The remainder is spent in accordance with the terms of the agreement. Kosair Charities agreed to make annual support payments to Norton Healthcare, which in turn is required to use the money at Kosair Children’s Hospital or in association with its delivery of pediatric health care services in a manner supportive of the mission of the hospital.
That mission includes using Kosair donations for capital improvements at Kosair, including a $70 million renovation and $60 million in unpaid bills for Medicaid and indigent patients, according to the statement.
No one is turned away from Kosair.
“Our method of distributing funds from Kosair Charities has been consistent since day one and that has always been to their satisfaction until now,” Norton officials stated.
They counter-charge Kosair Charities began withholding its contractually obligated funding of the hospital last year and is now more than $6 million behind in payments “while continuing to advertise and take credit for its current and future contributions to Kosair Children’s Hospital,” according to their statement.
Cox acknowledged Kosair Charities has put that contribution in escrow until the suit is settled.
But the sides clearly are far apart, with Kosair Charities executives claiming Norton is out of compliance with an agreement that dates back to 1981, and Norton officials claiming the charity has engaged in “a continuing systematic pattern of raising baseless allegations in an effort to avoid its contractual obligations to the children’s hospital that carries its name.”
From the Norton statement:
Kosair Charities has recently made substantial demands, which would mean significant revisions to the current agreement and relationship. While we have worked hard to accommodate its requests that we determined to be reasonable, most of Kosair Charities’ demands were not consistent with the parties’ written agreement that has been in place since 1981. Many of its requests were outlandish and clearly not in the best interests of Kosair Children’s Hospital or the patients it serves.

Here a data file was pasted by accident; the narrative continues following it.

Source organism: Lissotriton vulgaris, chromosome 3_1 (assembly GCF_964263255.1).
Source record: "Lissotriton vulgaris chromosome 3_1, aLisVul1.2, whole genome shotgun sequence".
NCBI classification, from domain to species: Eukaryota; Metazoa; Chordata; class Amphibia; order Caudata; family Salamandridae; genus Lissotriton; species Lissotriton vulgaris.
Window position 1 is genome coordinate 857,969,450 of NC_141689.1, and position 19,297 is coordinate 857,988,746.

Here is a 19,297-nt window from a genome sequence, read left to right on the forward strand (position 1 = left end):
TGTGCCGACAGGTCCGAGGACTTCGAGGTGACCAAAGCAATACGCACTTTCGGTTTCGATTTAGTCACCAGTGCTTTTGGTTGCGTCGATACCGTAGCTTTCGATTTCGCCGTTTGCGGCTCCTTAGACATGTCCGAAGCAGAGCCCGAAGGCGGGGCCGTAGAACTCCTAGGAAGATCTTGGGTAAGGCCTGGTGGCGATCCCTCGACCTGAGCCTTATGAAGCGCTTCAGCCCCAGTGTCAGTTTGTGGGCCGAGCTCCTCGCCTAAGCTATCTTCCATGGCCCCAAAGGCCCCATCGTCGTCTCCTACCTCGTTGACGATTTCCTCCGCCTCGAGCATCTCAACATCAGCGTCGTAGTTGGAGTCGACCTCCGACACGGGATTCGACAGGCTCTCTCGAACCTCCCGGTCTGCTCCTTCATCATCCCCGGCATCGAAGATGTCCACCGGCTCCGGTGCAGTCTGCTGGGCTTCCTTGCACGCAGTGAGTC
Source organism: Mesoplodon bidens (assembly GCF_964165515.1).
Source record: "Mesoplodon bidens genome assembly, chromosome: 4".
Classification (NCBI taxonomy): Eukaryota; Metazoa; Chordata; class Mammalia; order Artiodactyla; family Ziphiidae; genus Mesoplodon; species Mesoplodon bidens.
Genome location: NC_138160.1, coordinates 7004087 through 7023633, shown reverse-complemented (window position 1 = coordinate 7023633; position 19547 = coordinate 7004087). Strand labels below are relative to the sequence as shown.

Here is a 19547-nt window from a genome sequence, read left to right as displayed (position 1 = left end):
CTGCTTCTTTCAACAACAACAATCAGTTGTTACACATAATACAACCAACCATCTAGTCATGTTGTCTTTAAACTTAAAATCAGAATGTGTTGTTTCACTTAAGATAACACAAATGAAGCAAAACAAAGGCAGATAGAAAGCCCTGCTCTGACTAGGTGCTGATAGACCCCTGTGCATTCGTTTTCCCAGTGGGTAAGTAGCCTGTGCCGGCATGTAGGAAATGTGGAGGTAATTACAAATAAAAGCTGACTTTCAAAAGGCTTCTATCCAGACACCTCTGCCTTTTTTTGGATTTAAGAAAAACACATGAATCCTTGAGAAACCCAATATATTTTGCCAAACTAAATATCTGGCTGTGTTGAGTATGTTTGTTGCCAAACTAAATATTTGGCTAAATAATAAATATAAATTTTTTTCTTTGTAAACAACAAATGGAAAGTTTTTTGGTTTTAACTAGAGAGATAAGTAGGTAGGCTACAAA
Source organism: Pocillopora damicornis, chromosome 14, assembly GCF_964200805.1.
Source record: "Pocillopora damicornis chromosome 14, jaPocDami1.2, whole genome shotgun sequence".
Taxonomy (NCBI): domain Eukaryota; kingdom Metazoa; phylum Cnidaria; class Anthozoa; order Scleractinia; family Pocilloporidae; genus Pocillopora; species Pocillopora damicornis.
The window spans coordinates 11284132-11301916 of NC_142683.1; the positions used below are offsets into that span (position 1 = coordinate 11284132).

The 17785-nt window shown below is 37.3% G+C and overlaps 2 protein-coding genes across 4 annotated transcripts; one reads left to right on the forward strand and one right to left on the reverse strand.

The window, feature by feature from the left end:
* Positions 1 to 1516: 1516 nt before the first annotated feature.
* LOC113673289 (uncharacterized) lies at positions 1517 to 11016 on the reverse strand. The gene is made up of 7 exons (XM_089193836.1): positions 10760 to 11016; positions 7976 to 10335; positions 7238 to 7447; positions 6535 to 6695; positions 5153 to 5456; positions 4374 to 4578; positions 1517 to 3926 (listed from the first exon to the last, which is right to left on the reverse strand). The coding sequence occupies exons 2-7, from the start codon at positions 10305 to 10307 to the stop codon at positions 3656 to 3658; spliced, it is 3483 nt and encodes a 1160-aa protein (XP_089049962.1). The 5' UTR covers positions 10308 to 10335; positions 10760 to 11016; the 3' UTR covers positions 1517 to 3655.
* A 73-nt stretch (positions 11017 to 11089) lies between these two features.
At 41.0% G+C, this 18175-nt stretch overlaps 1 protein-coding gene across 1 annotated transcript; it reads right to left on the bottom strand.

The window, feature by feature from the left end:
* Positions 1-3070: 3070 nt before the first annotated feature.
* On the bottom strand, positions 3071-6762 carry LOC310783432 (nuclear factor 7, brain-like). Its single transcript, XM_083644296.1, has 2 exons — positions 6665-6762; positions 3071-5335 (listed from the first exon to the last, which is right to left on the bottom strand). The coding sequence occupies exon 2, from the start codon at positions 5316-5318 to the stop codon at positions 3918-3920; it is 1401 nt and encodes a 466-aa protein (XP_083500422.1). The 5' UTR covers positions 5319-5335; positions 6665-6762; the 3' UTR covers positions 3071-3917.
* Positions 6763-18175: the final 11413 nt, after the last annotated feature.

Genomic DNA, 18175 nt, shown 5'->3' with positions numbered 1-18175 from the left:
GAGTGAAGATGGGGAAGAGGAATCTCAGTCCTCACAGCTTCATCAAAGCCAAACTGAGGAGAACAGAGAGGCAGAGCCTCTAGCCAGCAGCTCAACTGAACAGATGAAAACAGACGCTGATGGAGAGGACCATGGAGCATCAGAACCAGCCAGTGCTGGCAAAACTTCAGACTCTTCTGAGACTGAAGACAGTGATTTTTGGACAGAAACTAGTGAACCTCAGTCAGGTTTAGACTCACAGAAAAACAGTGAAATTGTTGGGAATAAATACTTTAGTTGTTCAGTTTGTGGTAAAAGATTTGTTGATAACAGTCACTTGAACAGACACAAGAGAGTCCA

All this, of course, is not happening in a vacuum. Kosair Charities and Norton are on some level rivals since both have extensive fundraising efforts.
Late last year, Norton and the University of Louisville went to court to settle who controls Kosair Children’s Hospital downtown, which includes lucrative pediatric practices. Both Norton and U of L doctors practice at Kosair.
(Norton also operates Kosair Children’s Medical Center – Brownsboro and Norton Women’s and Kosair Children’s Hospital in the DuPont medical complex.)
U of L executives led by Dr. David Dunn, executive vice president of Health Affairs, argued that Norton’s agreement with University of Kentucky to co-manage Kosair and Kentucky Children’s Hospital in Lexington violates a state lease stipulation the downtown Kosair be operated in the interests of U of L and its medical school.
The state owns the land under the hospital at Floyd and Chestnut streets, and U of L threatened to evict Norton doctors from the facility.
Last February, Franklin County Circuit Court Judge Thomas Wingate ordered the University of Louisville and Norton Healthcare to enter mediation.
In conversation with insiders Thursday night and Friday, the question is, where does U of L fit into the dispute between Kosair Charities and U of L’s arch-rival, Norton?
More as we know more.